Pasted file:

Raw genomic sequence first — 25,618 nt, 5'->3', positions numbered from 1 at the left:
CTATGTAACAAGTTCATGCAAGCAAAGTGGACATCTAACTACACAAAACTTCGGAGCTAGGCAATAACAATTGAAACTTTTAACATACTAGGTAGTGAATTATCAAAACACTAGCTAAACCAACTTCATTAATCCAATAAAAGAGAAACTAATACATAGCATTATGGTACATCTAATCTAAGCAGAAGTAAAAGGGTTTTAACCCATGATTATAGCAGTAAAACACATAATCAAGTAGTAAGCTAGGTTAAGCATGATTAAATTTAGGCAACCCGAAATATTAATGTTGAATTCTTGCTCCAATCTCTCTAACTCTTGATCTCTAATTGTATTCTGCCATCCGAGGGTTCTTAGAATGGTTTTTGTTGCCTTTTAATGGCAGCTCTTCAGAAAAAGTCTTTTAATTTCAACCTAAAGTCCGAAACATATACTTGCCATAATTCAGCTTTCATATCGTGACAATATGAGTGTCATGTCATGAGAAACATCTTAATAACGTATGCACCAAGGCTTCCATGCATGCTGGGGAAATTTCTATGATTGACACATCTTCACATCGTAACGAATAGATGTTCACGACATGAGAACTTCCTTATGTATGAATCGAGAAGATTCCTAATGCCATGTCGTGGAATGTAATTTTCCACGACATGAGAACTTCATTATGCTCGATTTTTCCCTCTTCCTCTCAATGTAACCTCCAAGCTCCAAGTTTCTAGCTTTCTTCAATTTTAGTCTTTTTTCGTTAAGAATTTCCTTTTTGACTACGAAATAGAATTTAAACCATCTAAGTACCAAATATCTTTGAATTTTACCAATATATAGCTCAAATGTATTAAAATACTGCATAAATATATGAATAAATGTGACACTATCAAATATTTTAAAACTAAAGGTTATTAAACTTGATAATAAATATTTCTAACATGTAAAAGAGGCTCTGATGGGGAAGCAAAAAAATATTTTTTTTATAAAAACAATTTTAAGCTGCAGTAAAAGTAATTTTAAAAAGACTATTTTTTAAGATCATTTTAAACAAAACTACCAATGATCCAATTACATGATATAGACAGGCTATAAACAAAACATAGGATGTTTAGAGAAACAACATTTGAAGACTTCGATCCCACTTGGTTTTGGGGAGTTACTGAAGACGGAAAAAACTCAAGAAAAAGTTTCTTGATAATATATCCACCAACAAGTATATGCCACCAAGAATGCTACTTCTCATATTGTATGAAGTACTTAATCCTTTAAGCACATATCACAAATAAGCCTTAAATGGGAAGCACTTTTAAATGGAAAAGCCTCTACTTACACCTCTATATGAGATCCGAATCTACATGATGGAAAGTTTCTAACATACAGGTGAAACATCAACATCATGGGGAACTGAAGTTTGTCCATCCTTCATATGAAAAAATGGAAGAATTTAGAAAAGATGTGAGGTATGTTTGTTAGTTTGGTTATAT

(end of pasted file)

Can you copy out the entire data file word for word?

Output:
Raw genomic sequence first — 25,618 nt, 5'->3', positions numbered from 1 at the left:
CTATGTAACAAGTTCATGCAAGCAAAGTGGACATCTAACTACACAAAACTTCGGAGCTAGGCAATAACAATTGAAACTTTTAACATACTAGGTAGTGAATTATCAAAACACTAGCTAAACCAACTTCATTAATCCAATAAAAGAGAAACTAATACATAGCATTATGGTACATCTAATCTAAGCAGAAGTAAAAGGGTTTTAACCCATGATTATAGCAGTAAAACACATAATCAAGTAGTAAGCTAGGTTAAGCATGATTAAATTTAGGCAACCCGAAATATTAATGTTGAATTCTTGCTCCAATCTCTCTAACTCTTGATCTCTAATTGTATTCTGCCATCCGAGGGTTCTTAGAATGGTTTTTGTTGCCTTTTAATGGCAGCTCTTCAGAAAAAGTCTTTTAATTTCAACCTAAAGTCCGAAACATATACTTGCCATAATTCAGCTTTCATATCGTGACAATATGAGTGTCATGTCATGAGAAACATCTTAATAACGTATGCACCAAGGCTTCCATGCATGCTGGGGAAATTTCTATGATTGACACATCTTCACATCGTAACGAATAGATGTTCACGACATGAGAACTTCCTTATGTATGAATCGAGAAGATTCCTAATGCCATGTCGTGGAATGTAATTTTCCACGACATGAGAACTTCATTATGCTCGATTTTTCCCTCTTCCTCTCAATGTAACCTCCAAGCTCCAAGTTTCTAGCTTTCTTCAATTTTAGTCTTTTTTCGTTAAGAATTTCCTTTTTGACTACGAAATAGAATTTAAACCATCTAAGTACCAAATATCTTTGAATTTTACCAATATATAGCTCAAATGTATTAAAATACTGCATAAATATATGAATAAATGTGACACTATCAAATATTTTAAAACTAAAGGTTATTAAACTTGATAATAAATATTTCTAACATGTAAAAGAGGCTCTGATGGGGAAGCAAAAAAATATTTTTTTTATAAAAACAATTTTAAGCTGCAGTAAAAGTAATTTTAAAAAGACTATTTTTTAAGATCATTTTAAACAAAACTACCAATGATCCAATTACATGATATAGACAGGCTATAAACAAAACATAGGATGTTTAGAGAAACAACATTTGAAGACTTCGATCCCACTTGGTTTTGGGGAGTTACTGAAGACGGAAAAAACTCAAGAAAAAGTTTCTTGATAATATATCCACCAACAAGTATATGCCACCAAGAATGCTACTTCTCATATTGTATGAAGTACTTAATCCTTTAAGCACATATCACAAATAAGCCTTAAATGGGAAGCACTTTTAAATGGAAAAGCCTCTACTTACACCTCTATATGAGATCCGAATCTACATGATGGAAAGTTTCTAACATACAGGTGAAACATCAACATCATGGGGAACTGAAGTTTGTCCATCCTTCATATGAAAAAATGGAAGAATTTAGAAAAGATGTGAGGTATGTTTGTTAGTTTGGTTATAT